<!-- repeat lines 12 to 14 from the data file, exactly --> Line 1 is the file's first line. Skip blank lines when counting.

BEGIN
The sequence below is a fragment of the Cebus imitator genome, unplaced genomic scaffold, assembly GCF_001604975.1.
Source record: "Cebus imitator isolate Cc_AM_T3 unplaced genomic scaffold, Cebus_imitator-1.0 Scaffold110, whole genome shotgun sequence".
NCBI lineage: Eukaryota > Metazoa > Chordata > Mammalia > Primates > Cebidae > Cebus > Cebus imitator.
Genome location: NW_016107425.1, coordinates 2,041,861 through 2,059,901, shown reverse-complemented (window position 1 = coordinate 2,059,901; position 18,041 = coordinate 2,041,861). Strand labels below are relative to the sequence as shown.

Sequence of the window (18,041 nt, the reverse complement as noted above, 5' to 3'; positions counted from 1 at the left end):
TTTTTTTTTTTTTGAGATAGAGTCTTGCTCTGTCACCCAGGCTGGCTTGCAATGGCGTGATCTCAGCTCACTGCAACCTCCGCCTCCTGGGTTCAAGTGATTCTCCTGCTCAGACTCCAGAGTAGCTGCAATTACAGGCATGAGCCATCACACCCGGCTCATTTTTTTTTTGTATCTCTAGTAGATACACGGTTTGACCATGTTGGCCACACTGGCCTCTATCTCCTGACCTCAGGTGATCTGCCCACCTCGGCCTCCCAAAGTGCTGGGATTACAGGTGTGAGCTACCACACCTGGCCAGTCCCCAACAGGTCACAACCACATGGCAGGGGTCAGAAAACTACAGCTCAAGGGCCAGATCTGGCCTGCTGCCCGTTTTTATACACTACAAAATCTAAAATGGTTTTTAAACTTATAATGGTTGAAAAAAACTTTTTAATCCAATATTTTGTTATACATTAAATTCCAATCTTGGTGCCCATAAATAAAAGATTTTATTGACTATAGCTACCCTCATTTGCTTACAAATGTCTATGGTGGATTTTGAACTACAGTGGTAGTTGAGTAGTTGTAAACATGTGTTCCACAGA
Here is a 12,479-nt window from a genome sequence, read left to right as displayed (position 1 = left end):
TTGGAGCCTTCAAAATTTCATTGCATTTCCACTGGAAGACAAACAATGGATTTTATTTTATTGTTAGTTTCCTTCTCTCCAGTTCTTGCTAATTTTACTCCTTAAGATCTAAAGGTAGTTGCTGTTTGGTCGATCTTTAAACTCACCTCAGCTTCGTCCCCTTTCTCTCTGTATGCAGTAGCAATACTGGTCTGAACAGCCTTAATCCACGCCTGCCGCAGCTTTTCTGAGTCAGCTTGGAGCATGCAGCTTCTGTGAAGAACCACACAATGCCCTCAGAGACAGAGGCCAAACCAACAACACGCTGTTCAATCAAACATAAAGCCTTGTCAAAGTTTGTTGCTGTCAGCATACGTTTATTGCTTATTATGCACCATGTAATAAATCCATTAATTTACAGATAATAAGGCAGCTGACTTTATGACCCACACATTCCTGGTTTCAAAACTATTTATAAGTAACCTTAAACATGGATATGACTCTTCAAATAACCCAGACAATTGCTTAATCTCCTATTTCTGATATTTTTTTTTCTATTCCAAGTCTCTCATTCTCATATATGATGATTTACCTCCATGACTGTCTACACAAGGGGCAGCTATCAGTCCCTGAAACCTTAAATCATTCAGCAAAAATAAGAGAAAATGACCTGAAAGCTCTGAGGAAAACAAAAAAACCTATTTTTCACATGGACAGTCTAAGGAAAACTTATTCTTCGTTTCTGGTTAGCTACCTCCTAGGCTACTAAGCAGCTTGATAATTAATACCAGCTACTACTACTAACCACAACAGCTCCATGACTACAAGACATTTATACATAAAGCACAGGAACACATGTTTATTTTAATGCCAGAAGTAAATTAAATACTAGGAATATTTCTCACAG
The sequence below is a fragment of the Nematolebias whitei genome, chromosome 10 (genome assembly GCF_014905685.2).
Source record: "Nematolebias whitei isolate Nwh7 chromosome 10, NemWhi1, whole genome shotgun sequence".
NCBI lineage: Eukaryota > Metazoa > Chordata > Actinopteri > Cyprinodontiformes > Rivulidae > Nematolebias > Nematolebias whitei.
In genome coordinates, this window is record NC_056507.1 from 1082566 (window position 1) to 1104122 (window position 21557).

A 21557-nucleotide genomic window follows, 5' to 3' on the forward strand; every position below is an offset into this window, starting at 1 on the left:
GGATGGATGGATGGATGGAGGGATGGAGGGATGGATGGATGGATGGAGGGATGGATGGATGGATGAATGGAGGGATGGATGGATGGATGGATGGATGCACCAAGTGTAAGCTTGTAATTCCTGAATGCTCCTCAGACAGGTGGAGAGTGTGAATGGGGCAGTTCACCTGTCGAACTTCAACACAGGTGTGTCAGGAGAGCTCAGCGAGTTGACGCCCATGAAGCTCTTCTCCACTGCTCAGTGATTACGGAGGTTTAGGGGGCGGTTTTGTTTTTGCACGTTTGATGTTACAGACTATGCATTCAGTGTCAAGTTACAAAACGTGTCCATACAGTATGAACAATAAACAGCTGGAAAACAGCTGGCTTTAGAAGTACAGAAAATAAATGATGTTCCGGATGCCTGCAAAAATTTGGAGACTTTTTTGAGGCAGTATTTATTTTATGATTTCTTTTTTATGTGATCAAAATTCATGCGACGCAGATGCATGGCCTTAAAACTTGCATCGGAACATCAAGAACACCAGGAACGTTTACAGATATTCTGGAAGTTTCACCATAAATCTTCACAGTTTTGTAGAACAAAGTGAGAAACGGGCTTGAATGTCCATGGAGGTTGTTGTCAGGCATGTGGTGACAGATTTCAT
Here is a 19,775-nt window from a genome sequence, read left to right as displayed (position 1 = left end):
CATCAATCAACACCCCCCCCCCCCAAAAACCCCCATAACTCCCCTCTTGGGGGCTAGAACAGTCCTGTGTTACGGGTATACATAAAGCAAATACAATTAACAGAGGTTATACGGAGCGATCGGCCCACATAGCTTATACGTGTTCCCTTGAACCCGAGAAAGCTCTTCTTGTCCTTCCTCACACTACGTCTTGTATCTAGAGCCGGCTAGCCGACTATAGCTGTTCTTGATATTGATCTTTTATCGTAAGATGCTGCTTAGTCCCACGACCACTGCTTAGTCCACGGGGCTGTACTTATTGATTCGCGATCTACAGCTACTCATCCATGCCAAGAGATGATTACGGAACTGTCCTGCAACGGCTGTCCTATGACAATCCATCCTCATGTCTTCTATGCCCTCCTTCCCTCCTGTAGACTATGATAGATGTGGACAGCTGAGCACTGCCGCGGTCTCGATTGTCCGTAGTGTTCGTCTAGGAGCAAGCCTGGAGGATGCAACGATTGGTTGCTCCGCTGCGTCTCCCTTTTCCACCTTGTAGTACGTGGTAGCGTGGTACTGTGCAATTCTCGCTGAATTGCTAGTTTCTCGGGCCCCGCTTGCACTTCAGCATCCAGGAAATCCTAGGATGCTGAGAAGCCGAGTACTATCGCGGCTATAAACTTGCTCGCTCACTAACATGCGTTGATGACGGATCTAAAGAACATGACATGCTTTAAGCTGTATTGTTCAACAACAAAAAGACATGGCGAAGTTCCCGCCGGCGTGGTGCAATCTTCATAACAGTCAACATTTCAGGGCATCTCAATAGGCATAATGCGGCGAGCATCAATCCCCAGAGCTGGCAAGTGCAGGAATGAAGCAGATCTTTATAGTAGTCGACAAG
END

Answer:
In genome coordinates, this window is record NC_056507.1 from 1082566 (window position 1) to 1104122 (window position 21557).

A 21557-nucleotide genomic window follows, 5' to 3' on the forward strand; every position below is an offset into this window, starting at 1 on the left:
GGATGGATGGATGGATGGAGGGATGGAGGGATGGATGGATGGATGGAGGGATGGATGGATGGATGAATGGAGGGATGGATGGATGGATGGATGGATGCACCAAGTGTAAGCTTGTAATTCCTGAATGCTCCTCAGACAGGTGGAGAGTGTGAATGGGGCAGTTCACCTGTCGAACTTCAACACAGGTGTGTCAGGAGAGCTCAGCGAGTTGACGCCCATGAAGCTCTTCTCCACTGCTCAGTGATTACGGAGGTTTAGGGGGCGGTTTTGTTTTTGCACGTTTGATGTTACAGACTATGCATTCAGTGTCAAGTTACAAAACGTGTCCATACAGTATGAACAATAAACAGCTGGAAAACAGCTGGCTTTAGAAGTACAGAAAATAAATGATGTTCCGGATGCCTGCAAAAATTTGGAGACTTTTTTGAGGCAGTATTTATTTTATGATTTCTTTTTTATGTGATCAAAATTCATGCGACGCAGATGCATGGCCTTAAAACTTGCATCGGAACATCAAGAACACCAGGAACGTTTACAGATATTCTGGAAGTTTCACCATAAATCTTCACAGTTTTGTAGAACAAAGTGAGAAACGGGCTTGAATGTCCATGGAGGTTGTTGTCAGGCATGTGGTGACAGATTTCAT